Vigil of the Birth of St. John the Baptist

Readings: 2 Kings 19:9-11, 14-21, 31-35, 36 -- Psalm 48 -- Matthew 7:6, 12-14 (or) Jeremiah 1:4-10 -- 1 Peter 1:8-12 -- Luke 1:5-17 -- Psalm 71

This day I set you over nations and over kingdoms, to root up and to tear down, to destroy and to demolish, to build and to plant. Jeremiah 1:10

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Today's readings are a feast fraught with meaning for those who explore the orthopraxis of justice and peace. The Church presents us with two sets of readings, one for Ordinary time, and another for the Vigil of the Birth of John the Baptist (a solemnity).

In ordinary time, we are presented with the experience of the kingdom of Judah with the Assyrians. Unlike the northern Israelites, Judah has not forgotten the Lord. When the King of the Assyrians sends a sneering letter to Hezekiah, he takes it to the Lord in prayer. God answers his prayer and defends the nation. Israel abandons the laws of God, and its structures that protect the poor and marginalized and it is destroyed. Judah remembers the law and its structures regarding the poor, and is protected from invasion. We can see many things here, but underneath the historicity is the message that the more justice there is in a society, the better it is able to withstand mortal peril. Without its faithfulness to God and God's laws, Judah would have gone the way of Israel.

The ordinary time Gospel presents us with the Golden Rule -- do unto others as you would have them do to you, one of the fundamental sacred commands regarding justice and peace. This is certainly something we don't see much of today in our politics. In the land of the free and the home of the brave (a/k/a the USA), people demand that the bread of the poor be taken from them -- we want their neighborhoods, their food stamps, their welfare checks, their jobs, and we want their money. We want all these things so that we can turn around and give them to the rich and powerful -- people like MacDonalds Corporation, which uses its federal welfare check to buy advertising -- or needy souls like the Archer Daniel Midland Corporation, surely one of the world's all-time great welfare queens.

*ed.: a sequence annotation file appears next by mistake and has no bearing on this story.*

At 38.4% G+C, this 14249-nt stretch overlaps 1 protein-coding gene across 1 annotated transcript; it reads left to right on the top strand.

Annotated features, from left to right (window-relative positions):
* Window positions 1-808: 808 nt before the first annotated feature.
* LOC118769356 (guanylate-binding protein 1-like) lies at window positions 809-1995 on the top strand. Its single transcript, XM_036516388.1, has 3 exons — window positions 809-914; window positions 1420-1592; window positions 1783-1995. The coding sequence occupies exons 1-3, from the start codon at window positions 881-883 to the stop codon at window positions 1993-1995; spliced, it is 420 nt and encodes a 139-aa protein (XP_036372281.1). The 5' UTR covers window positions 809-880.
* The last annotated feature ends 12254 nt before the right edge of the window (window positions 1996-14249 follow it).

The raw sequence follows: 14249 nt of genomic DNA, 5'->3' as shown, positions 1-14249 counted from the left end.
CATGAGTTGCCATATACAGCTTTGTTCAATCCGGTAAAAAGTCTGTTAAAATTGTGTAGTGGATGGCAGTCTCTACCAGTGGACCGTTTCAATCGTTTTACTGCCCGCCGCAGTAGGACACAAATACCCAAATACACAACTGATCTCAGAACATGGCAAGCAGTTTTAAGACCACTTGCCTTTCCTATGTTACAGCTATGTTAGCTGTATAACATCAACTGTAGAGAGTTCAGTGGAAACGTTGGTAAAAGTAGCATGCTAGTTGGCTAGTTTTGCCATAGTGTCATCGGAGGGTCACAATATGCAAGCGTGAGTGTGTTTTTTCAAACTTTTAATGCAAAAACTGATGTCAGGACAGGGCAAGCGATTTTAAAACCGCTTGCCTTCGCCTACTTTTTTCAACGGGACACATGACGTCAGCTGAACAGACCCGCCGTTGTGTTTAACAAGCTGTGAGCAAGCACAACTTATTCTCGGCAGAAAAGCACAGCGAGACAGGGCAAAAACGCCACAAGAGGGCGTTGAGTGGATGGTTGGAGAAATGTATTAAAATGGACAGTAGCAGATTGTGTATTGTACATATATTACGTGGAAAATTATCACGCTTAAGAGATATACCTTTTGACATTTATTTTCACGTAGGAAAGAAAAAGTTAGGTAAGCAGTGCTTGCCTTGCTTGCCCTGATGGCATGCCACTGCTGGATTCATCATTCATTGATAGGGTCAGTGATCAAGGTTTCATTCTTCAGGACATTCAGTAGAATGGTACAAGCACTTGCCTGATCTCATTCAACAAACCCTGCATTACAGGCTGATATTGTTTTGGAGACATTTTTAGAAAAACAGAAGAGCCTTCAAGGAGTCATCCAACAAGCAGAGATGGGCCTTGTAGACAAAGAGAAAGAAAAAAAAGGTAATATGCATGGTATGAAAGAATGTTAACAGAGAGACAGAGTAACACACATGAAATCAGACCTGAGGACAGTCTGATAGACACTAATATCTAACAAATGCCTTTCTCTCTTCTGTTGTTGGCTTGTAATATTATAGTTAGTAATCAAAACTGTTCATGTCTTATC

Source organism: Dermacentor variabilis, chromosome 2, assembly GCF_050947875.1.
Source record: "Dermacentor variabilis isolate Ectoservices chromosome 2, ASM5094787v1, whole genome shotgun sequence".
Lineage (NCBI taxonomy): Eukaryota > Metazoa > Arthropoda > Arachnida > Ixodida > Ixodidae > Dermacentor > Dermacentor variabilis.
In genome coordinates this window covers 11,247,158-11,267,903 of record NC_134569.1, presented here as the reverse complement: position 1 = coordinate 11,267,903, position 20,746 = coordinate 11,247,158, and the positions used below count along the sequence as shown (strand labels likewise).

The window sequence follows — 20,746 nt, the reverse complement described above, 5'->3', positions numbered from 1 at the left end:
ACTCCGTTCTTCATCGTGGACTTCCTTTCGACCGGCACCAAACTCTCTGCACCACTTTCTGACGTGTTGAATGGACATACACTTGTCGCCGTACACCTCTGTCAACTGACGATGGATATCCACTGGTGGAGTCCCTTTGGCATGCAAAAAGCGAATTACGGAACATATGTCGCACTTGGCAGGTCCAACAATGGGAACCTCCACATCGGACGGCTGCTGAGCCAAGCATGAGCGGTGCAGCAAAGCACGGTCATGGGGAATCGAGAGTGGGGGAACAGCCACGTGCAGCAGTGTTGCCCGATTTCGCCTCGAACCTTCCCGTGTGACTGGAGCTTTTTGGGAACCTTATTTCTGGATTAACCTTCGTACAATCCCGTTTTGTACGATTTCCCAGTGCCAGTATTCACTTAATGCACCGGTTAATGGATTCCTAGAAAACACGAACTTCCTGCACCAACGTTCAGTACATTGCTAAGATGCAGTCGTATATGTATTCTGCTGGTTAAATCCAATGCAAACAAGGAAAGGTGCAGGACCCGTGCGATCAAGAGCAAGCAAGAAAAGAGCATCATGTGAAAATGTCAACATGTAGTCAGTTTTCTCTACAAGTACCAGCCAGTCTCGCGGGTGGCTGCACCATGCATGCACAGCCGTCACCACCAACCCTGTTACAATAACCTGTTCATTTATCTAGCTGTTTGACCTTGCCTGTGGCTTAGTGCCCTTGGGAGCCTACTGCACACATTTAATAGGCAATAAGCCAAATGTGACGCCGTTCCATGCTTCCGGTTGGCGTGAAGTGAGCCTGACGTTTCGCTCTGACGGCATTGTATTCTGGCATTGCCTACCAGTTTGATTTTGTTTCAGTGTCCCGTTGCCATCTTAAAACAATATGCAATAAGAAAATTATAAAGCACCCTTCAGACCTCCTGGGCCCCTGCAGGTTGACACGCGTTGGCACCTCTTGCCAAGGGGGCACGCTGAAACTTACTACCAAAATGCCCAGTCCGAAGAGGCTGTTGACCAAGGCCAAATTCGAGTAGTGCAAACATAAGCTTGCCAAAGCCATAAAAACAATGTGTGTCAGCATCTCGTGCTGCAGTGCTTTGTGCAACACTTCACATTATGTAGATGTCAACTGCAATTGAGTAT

To people such as the management and stockholders of these corporations -- and the politicians who grant the favors in return for consideration received -- poor people are merely pockets to be picked along the way to their latest raid on the federal treasury. Their consciences should be filled with shame, but instead, they are shameless and claim that the assaults they make on the poor "are for their own good."

From the perspective of MacDonald's Corporation, God forbid that anyone should do unto them what they do unto others. It might hurt their quarterly profit statement and annual dividend.

When our Lord said in today's Gospel -- narrow is the way that leads to eternal life, and broad is the way that leads to destruction, it seems to me that this is the kind of thing he is talking about, at least in part. Where are the voices that today cry peace in the vicious and cruel war against the poor? Who is to be heard in Congress saying, "Leave those poor people alone"? Where can we find an honest soul who will not be bought by the greed of corporate America and who will say to God and everybody -- "This Emperor is naked!"

In the Gospel for the Vigil of the Birth of John the Baptist, the Angel Gabriel is sent from God to Zechariah, to tell him that in their old age, he and Elizabeth will bear a child, who will be a prophet, filled with the Holy Spirit from the moment of his conception. The spirit off Elijah will be upon him, he will go to prepare a "people fit for the Lord", that is, a people who are filled with justice, who reject oppression, who obey the law of the Lord.

So today let us go to Our Lady of Sorrows, again we are heavy with thoughts of the wickedness of the world, of the many great and wicked sins committed against the poor by the rich and the powerful. We see the shamelessness with which this oppression is praised by all. We hear few voices that cry out against the crimes which themselves cry out to heaven for justice and redress. We mourn for the prophets murdered in our own time by our own sins. We share with Our Lady her grievous sorrow at these sins so offensive to her most immaculate Heart and that of her blessed Son.

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